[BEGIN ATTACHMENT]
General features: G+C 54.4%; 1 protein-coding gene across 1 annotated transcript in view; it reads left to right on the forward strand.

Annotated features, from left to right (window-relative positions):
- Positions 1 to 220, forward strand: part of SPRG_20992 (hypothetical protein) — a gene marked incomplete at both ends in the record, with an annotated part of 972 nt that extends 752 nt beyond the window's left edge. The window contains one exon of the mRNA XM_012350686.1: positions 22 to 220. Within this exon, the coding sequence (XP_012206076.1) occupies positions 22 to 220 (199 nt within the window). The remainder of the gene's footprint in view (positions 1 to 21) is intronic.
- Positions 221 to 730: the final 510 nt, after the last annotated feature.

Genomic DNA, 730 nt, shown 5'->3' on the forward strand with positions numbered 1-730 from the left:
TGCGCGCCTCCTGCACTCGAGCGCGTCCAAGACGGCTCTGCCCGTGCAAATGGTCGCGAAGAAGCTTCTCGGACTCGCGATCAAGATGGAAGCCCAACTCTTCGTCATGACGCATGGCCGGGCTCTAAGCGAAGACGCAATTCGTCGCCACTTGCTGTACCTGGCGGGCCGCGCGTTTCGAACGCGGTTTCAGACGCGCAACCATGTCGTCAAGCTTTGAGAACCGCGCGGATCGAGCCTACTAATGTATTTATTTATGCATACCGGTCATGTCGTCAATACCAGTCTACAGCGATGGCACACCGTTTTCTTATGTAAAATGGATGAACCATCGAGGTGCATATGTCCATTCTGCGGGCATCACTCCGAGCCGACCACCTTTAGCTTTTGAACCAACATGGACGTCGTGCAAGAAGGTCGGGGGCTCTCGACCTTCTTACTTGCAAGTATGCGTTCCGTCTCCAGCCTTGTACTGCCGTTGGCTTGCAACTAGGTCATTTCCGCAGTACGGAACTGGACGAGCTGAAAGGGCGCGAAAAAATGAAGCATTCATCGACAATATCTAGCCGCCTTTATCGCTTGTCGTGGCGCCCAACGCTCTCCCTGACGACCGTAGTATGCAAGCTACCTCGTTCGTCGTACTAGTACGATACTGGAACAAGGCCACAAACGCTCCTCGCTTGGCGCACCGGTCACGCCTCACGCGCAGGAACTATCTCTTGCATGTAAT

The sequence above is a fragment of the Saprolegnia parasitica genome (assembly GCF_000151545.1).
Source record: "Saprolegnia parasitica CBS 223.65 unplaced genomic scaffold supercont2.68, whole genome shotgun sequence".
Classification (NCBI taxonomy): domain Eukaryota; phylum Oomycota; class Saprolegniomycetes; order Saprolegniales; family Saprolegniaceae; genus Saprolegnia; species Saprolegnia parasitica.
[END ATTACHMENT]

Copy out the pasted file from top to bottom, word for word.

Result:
General features: G+C 54.4%; 1 protein-coding gene across 1 annotated transcript in view; it reads left to right on the forward strand.

Annotated features, from left to right (window-relative positions):
- Positions 1 to 220, forward strand: part of SPRG_20992 (hypothetical protein) — a gene marked incomplete at both ends in the record, with an annotated part of 972 nt that extends 752 nt beyond the window's left edge. The window contains one exon of the mRNA XM_012350686.1: positions 22 to 220. Within this exon, the coding sequence (XP_012206076.1) occupies positions 22 to 220 (199 nt within the window). The remainder of the gene's footprint in view (positions 1 to 21) is intronic.
- Positions 221 to 730: the final 510 nt, after the last annotated feature.

Genomic DNA, 730 nt, shown 5'->3' on the forward strand with positions numbered 1-730 from the left:
TGCGCGCCTCCTGCACTCGAGCGCGTCCAAGACGGCTCTGCCCGTGCAAATGGTCGCGAAGAAGCTTCTCGGACTCGCGATCAAGATGGAAGCCCAACTCTTCGTCATGACGCATGGCCGGGCTCTAAGCGAAGACGCAATTCGTCGCCACTTGCTGTACCTGGCGGGCCGCGCGTTTCGAACGCGGTTTCAGACGCGCAACCATGTCGTCAAGCTTTGAGAACCGCGCGGATCGAGCCTACTAATGTATTTATTTATGCATACCGGTCATGTCGTCAATACCAGTCTACAGCGATGGCACACCGTTTTCTTATGTAAAATGGATGAACCATCGAGGTGCATATGTCCATTCTGCGGGCATCACTCCGAGCCGACCACCTTTAGCTTTTGAACCAACATGGACGTCGTGCAAGAAGGTCGGGGGCTCTCGACCTTCTTACTTGCAAGTATGCGTTCCGTCTCCAGCCTTGTACTGCCGTTGGCTTGCAACTAGGTCATTTCCGCAGTACGGAACTGGACGAGCTGAAAGGGCGCGAAAAAATGAAGCATTCATCGACAATATCTAGCCGCCTTTATCGCTTGTCGTGGCGCCCAACGCTCTCCCTGACGACCGTAGTATGCAAGCTACCTCGTTCGTCGTACTAGTACGATACTGGAACAAGGCCACAAACGCTCCTCGCTTGGCGCACCGGTCACGCCTCACGCGCAGGAACTATCTCTTGCATGTAAT

The sequence above is a fragment of the Saprolegnia parasitica genome (assembly GCF_000151545.1).
Source record: "Saprolegnia parasitica CBS 223.65 unplaced genomic scaffold supercont2.68, whole genome shotgun sequence".
Classification (NCBI taxonomy): domain Eukaryota; phylum Oomycota; class Saprolegniomycetes; order Saprolegniales; family Saprolegniaceae; genus Saprolegnia; species Saprolegnia parasitica.